DAVID: Look into retouching apps for your mobile device, since that is the primary selfie tool. The photo editing technology for smartphones is getting out of this world, so make an investment of a few dollars to prevent that whitehead on your nose... or add a Cindy Crawford mole.
How can I post selfies without causing my friends to unfollow me, block my number, and come after me with pitchforks?
JIM: The best selfies offer something to viewers — viewers other than the person who shot the selfie. That "something" could be as simple as an aesthetic treat (a beautiful photo, in other words) or a laugh.
are a bit like crying wolf. It's important to post them
sparingly and only when they can make the biggest impact. You
don't want your friends sighing and rolling their eyes while viewing your
posts. I recently posted a picture of my old ID from when I was
20. I had chola thin eyebrows, was really into wearing scarves, and spent a lot of time applying makeup at the time. The picture
is equal parts ridiculous and surprisingly one of the more glamorous
pictures I have to date. I felt this was a good selfie option
and the post received a lot of love.
RYAN: One word to remember when partaking in selfie
DAVID: I personally don't get into the selfie that much. When I do, it's usually a self-portrait where I've really thought of the composition. On my Instagram account, I try and steer clear of including myself in the photo as much as possible, but rather capture what's happening from my perspective.
Ryan Hebert, reassuring us that photogs take phone selfies, too.
do you think of the selfie phenomenon? They're a sign of the end
JIM: Narcissists have always looked for — and found — ways of showing off to the world. That's what makes them narcissists. And since digital cameras and social media have made showing off easier and more convenient than ever, it makes it seem like narcissism is on the rise. I don't necessarily agree: It's just that we see more evidence of it. Selfies can be a great form of personal expression. If you're into personal expression.
RYAN: Selfies are definitely a reflection of an increasingly narcissistic, beauty-obsessed, self-indulgent culture, but they have existed since the advent of photography. A quick Google search reveals that the Russian Grand Duchess Anastasia Nikolaevna at the age of 13 was one of the first teens to take her own picture using a mirror, and her expression is not far off from the wide, doe-eyed gaze that so many young teens today have so perfectly mastered. And before that, artists partook in the exercise of the self-portrait; one can only imagine the smoke and mirrors that the paintbrush allowed.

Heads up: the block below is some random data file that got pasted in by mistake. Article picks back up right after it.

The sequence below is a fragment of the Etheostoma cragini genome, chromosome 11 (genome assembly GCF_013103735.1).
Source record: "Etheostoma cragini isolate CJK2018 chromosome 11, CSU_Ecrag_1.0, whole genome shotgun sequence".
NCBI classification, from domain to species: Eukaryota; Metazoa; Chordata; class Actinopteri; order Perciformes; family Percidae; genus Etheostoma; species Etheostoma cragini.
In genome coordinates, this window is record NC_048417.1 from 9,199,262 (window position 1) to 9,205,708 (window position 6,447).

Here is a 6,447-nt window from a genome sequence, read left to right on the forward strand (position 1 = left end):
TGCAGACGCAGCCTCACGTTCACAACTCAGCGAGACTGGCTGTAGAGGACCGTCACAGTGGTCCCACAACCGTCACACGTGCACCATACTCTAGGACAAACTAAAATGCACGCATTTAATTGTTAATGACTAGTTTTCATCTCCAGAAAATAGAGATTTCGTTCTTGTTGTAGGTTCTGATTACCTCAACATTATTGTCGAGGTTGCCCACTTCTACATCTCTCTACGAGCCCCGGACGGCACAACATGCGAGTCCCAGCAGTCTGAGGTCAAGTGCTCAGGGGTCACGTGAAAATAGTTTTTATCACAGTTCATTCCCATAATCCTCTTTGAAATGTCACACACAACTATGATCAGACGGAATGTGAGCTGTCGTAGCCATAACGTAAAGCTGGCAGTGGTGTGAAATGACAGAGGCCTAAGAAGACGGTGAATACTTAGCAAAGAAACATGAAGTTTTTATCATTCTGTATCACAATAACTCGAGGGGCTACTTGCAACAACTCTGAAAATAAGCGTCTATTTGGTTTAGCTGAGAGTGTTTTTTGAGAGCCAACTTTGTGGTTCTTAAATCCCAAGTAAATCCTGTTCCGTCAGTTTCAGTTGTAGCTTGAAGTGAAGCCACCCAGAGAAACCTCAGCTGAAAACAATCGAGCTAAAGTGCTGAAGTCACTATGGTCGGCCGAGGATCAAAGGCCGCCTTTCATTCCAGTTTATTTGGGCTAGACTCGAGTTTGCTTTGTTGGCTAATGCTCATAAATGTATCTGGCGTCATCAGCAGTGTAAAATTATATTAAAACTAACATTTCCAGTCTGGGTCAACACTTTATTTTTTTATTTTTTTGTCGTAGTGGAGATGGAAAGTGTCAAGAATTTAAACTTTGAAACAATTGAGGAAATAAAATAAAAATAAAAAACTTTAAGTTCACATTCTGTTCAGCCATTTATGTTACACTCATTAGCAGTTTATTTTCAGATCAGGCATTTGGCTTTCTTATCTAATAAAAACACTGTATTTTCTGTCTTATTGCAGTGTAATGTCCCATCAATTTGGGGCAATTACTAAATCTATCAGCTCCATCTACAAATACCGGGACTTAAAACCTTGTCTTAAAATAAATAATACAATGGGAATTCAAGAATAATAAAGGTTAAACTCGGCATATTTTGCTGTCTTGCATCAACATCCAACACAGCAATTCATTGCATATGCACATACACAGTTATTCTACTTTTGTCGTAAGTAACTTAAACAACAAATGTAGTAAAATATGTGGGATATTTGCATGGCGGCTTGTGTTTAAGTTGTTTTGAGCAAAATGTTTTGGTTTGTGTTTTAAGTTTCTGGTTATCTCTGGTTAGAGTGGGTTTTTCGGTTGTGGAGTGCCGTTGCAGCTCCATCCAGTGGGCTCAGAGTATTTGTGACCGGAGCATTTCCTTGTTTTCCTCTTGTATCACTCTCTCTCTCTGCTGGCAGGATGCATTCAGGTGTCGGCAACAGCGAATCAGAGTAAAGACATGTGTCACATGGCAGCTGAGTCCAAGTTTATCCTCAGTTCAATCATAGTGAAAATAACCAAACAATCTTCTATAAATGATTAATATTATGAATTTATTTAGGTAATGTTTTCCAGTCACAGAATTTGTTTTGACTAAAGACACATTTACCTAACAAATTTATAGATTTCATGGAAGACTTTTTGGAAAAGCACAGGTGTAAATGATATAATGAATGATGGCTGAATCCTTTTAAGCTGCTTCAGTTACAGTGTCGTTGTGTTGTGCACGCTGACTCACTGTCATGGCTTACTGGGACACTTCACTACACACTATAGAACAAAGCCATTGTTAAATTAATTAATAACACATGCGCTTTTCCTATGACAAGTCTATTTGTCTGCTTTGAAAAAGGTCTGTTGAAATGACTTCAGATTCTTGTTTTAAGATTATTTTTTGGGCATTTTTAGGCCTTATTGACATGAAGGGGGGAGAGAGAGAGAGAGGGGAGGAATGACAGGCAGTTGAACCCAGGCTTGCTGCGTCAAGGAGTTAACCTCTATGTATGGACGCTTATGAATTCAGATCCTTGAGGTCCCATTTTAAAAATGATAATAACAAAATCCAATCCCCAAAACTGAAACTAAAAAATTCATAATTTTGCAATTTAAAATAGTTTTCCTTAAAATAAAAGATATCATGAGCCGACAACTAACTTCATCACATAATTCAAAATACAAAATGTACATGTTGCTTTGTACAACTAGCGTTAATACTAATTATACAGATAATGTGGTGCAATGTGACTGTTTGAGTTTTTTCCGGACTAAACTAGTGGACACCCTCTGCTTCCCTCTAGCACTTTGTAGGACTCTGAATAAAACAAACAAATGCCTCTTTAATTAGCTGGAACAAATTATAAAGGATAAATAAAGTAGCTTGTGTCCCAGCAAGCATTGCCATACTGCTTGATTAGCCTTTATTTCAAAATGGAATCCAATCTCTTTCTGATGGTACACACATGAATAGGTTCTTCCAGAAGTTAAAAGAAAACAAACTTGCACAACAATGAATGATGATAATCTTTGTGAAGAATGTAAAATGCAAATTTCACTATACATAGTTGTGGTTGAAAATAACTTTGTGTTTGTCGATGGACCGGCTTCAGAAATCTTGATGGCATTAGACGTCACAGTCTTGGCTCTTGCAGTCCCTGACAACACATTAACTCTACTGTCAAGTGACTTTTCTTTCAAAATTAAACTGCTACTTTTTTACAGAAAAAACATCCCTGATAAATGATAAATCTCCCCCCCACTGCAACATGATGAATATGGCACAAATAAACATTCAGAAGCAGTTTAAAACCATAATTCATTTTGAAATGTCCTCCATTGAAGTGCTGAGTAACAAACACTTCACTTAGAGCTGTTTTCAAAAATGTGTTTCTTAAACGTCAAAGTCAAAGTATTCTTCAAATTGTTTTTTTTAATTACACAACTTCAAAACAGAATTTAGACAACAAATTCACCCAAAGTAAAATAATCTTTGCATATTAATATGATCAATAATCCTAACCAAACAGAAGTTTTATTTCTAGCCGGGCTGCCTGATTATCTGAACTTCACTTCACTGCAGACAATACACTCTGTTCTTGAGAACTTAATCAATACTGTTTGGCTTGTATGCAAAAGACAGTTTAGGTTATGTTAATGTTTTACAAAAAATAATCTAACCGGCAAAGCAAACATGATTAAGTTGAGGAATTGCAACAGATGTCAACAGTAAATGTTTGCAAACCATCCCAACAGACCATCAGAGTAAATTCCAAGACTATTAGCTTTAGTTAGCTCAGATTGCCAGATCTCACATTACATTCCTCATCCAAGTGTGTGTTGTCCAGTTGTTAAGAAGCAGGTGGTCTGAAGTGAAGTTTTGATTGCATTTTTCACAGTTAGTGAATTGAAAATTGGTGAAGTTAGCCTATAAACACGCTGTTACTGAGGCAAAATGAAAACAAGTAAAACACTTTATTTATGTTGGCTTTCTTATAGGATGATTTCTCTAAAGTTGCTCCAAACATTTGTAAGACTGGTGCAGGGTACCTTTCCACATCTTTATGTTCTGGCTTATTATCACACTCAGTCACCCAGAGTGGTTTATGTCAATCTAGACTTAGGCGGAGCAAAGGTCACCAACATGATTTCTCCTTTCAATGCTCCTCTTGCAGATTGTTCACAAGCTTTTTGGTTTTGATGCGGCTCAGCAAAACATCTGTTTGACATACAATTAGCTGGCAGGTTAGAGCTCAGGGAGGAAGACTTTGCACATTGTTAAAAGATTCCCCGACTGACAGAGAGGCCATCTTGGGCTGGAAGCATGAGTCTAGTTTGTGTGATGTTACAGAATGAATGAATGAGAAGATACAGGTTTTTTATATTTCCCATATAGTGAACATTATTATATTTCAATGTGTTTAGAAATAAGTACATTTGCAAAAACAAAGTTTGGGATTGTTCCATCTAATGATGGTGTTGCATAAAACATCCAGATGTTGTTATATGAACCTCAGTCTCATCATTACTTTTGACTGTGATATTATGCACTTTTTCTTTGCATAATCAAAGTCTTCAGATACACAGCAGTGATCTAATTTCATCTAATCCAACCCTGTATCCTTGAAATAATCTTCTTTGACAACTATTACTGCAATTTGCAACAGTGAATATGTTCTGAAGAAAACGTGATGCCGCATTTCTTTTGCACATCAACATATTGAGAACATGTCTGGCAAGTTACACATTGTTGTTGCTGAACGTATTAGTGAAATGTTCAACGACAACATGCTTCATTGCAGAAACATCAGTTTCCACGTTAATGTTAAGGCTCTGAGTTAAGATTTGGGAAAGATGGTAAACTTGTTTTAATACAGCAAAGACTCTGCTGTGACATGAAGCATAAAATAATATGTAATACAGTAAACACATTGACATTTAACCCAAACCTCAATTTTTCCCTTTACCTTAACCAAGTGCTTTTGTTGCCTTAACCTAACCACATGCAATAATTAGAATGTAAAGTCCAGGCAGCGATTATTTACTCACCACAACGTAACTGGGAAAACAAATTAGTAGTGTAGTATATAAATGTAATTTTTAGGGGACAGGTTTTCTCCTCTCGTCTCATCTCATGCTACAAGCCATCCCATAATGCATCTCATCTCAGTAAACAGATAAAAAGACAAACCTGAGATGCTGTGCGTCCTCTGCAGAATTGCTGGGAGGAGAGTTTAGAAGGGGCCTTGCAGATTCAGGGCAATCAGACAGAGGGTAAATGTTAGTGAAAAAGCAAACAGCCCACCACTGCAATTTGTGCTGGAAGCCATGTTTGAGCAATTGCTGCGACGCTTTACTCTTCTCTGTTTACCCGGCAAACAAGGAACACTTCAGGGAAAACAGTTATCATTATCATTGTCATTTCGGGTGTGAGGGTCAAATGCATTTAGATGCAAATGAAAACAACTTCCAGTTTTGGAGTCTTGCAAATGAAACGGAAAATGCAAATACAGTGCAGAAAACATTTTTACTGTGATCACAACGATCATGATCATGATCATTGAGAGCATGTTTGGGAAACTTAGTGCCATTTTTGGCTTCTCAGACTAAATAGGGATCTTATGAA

DAVID: I think the selfie is pretty telling of the generation that is taking over as far as trends and marketing. Social media is designed, in essence, to be narcissistic, and what better way to show off your narcissism through digital media than to take a picture of yourself? I think it's so funny that people will take the most unflattering photos of themselves just waking up, hair a mess, and then it's broadcast onto the internet. The only thing for sure is the selfie is here to stay.
RYAN: Let’s admit it, selfies are not going anywhere, and I’m happy they’re not. They are so much fun to look at when engaging in a long session of internet stalking, and can also be a fun form of self-expression. And who doesn’t want to immortalize certain special nights when they felt beautiful?
JIM: Remember: Just because you shoot a ton of selfies, it doesn't mean you have to share each and every one with the world. Selfies, like many personal indulgences, can be abused. It's all a matter of when, how, and how often you shoot and share them.
Well, I'm off to take a hundred selfies, edit them down to one, and post it to Instagram next week (I figured I've probably out-selfied all 64 of my followers with that "Help Me" sign). If you long for the days when photography was an art form for professionals only and not something that a bunch of indulgent millennials did with their iPhones, check out these artists' amazing work, no selfies included. Probably.